Monday, July 30, 2012

Psychic Distance

by Jodie Renner, freelance editor

Steve Berry, in his workshop at Craftfest, the first two days of Thrillerfest, spoke about “psychic distance”—how close the reader feels to the various characters. These days, it’s considered more effective to draw your readers in “up close and personal” to your protagonist, so they get more emotionally invested in him and his plight, and want to keep turning the pages to find out what happens to him. Conversely, it’s best to keep minor characters and walk-ons at an emotional distance proportionate to their importance to the story.

The following list shows examples of ways to refer to your characters in your book, starting way out in the distance, in omniscient point of view (or from the POV of a character referring to another “walk-on”), then gradually moving closer as the characters become more important to the story, until we’re right in their heads, in close third POV (or first-person POV), seeing and feeling what they are, reacting right along with them. This list is based on Steve’s hierarchy, but expanded by me, with more details added.

Starting from furthest out and going down to right in their heads, refer to your characters as:

· Generalities: person, people, kids, teenagers, men, women, office workers, moms, taxi drivers, police officers, man, woman, etc.

· By their title, job, profession, etc. without their name, eg. the detective, the police officer, the reporter, the cab driver, the waitress, the hotel clerk, etc.

· Title plus name, eg. Detective Jackson, FBI Agent Michael Smith, etc.

· First and last name without job title or descriptor – Cotton Malone, Wade Jackson

· Last name only – Malone, Jackson

· First name only – Cotton, Wade

· “he,” “she,” “I”

Steve Berry will start out a book with the full name of his POV character, for example, Cotton Malone, to get us right into his head fast. He doesn’t start with “the former Justice Department operative” as that’s too distancing for the protagonist, whom we’re supposed to identify with and bond with quickly. Then Berry immediately switches to just Malone, and works in later that he retired from the Justice Department. Berry doesn’t use the full name again, as that would put us back at arm’s length from the character. Using their title as well as the name (Detective Wade Jackson) would back up the reader even more, and once we’re in their head and the story is progressing, using the title alone (“the detective”) would probably make the reader wonder who we’re talking about.

But Berry takes it one step further and prefers to just use “he” most of the time when in Malone’s point of view, to keep the psychic distance to a minimum. In this case, “he” is the equivalent of “I” in first-person point of view. For example, Berry uses Malone’s name, then continues for three pages with just “he”, until the beginning of the next chapter, where he starts with his name again. In another novel, Berry starts out with “Tom Sagan” (his protagonist), then switches to “Tom,” then just uses “he” most of the time. As Steve says, “the tighter the psychic distance, the better it is.”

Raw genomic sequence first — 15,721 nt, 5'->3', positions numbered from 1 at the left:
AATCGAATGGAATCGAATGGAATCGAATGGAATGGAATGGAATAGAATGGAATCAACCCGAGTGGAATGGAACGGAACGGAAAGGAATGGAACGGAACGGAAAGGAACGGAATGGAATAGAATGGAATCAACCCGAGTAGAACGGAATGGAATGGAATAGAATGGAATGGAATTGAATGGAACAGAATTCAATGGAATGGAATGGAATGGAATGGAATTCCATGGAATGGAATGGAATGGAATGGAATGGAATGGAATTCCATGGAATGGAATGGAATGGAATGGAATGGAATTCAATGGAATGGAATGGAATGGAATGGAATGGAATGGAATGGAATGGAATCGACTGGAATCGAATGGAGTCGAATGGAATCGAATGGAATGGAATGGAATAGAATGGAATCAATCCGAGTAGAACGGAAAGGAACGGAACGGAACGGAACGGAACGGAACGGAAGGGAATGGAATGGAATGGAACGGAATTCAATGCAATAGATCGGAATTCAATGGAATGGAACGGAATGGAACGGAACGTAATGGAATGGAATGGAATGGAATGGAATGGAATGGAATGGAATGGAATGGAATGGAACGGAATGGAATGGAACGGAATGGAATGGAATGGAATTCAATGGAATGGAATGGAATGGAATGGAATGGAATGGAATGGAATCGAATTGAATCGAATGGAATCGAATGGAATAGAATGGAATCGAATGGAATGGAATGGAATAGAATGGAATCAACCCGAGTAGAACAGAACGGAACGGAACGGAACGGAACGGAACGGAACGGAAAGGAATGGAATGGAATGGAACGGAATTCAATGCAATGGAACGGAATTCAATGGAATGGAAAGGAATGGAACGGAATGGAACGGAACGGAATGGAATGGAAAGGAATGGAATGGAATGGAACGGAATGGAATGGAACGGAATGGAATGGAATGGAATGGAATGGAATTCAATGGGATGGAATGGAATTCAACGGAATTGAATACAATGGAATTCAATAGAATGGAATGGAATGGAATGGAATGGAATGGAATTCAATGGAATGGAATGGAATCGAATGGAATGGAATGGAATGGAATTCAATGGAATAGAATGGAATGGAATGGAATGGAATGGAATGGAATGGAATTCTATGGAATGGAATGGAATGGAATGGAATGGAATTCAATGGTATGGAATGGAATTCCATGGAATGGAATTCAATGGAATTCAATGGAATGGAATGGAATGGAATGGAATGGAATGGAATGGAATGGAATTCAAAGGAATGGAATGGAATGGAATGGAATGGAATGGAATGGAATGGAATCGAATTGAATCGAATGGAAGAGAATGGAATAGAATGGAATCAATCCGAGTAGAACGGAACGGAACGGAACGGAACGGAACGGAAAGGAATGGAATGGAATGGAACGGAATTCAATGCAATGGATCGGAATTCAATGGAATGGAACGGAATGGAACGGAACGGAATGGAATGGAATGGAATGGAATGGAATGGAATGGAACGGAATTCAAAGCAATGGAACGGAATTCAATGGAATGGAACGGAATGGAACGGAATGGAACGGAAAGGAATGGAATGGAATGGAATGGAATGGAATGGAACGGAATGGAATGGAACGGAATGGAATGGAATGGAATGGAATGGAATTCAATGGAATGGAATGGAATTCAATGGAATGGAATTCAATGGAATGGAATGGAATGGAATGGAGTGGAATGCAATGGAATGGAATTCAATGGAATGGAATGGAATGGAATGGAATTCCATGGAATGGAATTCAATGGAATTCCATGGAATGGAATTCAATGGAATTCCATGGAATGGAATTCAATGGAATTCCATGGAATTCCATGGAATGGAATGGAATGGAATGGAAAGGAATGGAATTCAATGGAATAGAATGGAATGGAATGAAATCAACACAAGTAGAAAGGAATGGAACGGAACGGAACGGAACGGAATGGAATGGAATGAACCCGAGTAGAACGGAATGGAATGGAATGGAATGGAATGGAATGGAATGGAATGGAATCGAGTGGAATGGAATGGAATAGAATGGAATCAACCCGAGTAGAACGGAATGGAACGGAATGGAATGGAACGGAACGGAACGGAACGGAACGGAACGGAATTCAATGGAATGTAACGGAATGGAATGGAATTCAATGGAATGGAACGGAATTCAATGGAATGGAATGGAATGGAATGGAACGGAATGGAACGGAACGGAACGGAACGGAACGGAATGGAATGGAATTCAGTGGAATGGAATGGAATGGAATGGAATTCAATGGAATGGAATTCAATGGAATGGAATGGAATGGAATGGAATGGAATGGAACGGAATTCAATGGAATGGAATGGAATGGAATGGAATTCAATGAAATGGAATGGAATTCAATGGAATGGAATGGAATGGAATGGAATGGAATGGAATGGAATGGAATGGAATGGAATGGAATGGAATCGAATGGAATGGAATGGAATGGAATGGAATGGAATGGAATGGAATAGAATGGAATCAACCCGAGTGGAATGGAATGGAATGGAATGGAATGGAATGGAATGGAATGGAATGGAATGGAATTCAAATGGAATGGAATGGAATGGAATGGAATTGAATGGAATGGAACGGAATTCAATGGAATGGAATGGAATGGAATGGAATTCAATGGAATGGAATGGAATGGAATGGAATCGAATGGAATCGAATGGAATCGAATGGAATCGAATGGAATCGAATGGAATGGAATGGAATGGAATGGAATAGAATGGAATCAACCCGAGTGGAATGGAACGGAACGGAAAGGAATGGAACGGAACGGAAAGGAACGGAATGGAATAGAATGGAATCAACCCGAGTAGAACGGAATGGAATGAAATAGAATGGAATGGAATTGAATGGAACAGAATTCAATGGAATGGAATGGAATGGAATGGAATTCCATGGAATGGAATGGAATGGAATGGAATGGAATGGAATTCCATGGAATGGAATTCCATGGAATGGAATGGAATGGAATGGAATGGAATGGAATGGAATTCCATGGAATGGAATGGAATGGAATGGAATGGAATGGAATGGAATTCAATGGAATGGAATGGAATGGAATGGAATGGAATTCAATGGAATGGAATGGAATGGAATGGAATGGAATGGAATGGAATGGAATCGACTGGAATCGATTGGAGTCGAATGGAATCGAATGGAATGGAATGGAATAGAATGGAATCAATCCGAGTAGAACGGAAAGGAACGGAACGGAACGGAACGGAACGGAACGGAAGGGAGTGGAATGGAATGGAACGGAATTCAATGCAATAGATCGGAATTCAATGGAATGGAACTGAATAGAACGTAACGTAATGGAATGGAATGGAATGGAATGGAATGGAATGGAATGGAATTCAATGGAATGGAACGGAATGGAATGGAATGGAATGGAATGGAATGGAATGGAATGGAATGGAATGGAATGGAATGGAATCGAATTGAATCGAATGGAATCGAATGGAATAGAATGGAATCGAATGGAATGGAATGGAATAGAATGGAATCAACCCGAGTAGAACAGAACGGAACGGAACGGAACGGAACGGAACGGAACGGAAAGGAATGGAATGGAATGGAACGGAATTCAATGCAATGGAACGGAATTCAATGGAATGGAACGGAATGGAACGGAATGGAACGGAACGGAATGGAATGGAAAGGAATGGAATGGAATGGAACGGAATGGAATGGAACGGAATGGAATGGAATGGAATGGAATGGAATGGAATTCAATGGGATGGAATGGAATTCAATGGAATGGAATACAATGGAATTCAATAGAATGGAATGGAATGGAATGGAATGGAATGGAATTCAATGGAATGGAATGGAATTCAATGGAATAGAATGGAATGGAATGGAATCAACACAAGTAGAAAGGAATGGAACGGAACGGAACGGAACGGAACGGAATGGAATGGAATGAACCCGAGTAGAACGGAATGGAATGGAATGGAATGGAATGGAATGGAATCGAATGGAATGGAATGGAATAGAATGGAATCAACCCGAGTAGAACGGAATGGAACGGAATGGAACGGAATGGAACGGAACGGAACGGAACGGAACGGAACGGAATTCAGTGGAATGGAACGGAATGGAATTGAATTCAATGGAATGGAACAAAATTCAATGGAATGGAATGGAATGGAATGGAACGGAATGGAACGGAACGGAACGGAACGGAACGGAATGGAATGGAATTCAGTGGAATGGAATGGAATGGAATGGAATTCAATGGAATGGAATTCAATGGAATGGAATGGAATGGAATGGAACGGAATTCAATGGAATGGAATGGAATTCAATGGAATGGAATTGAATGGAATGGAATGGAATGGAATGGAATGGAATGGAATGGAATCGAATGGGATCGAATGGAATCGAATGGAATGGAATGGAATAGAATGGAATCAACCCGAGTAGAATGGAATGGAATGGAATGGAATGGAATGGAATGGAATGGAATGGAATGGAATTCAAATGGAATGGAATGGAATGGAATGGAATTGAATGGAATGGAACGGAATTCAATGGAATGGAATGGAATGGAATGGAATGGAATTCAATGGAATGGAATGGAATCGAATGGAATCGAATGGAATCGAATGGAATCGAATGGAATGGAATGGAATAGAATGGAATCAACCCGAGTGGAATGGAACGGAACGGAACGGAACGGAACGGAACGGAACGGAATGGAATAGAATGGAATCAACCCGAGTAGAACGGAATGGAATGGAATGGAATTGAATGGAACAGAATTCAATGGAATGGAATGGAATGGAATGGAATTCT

You may not wish to take it this far, but do remember that if we’re in a character’s head, especially your protagonist, you don’t want to use distancing descriptions of him or her like “the PI” or “the doctor.” It makes sense to start the novel with the full name and title, like “Special Agent Warren Cross” for clarity and to orient the reader quickly, but soon after, you’ll likely switch to “Cross” (or maybe their first name) and stay there. If we’ve been in his head for a while and you suddenly refer to him as “the special agent” it will be very jarring to the reader, who may even wonder if another special agent has arrived on the scene. 

Berry prefers to call female POV characters by their first name, and I tend to agree with him, for the most part. If the female is, say a police officer, in a milieu where everyone refers to each other by their last names, then use her last name when she’s at work, and her first name when she’s at home or among friends. In general, though, it seems more natural to call “close” female characters (and even most males) by their first name, especially when we’re in their viewpoint. Along the same lines, Berry will usually refer to the villain by his last name, even in his POV, to create some psychic distance.

Using a related example, disguised from my own editing, say your young mid-20s male protagonist has hooked up with a female in her early 20s and they’re on the run from the bad guys. Very soon, he’s not thinking of her as “the young lady” (if he ever was—he probably thought of her as “the girl” at the beginning) or “the grad student,” or “the tall, thin girl” or whatever. As their bond increases, he’s thinking of her only by her first name or “she.” And to describe something they’re doing, don’t say “the two young companions” as again, that’s too distancing. It reads like someone else talking about them, but we’re in his head and he’s become very close to her. He’s not thinking of the two of them as “the two young companions.” Just use “they” or “the two” or whatever.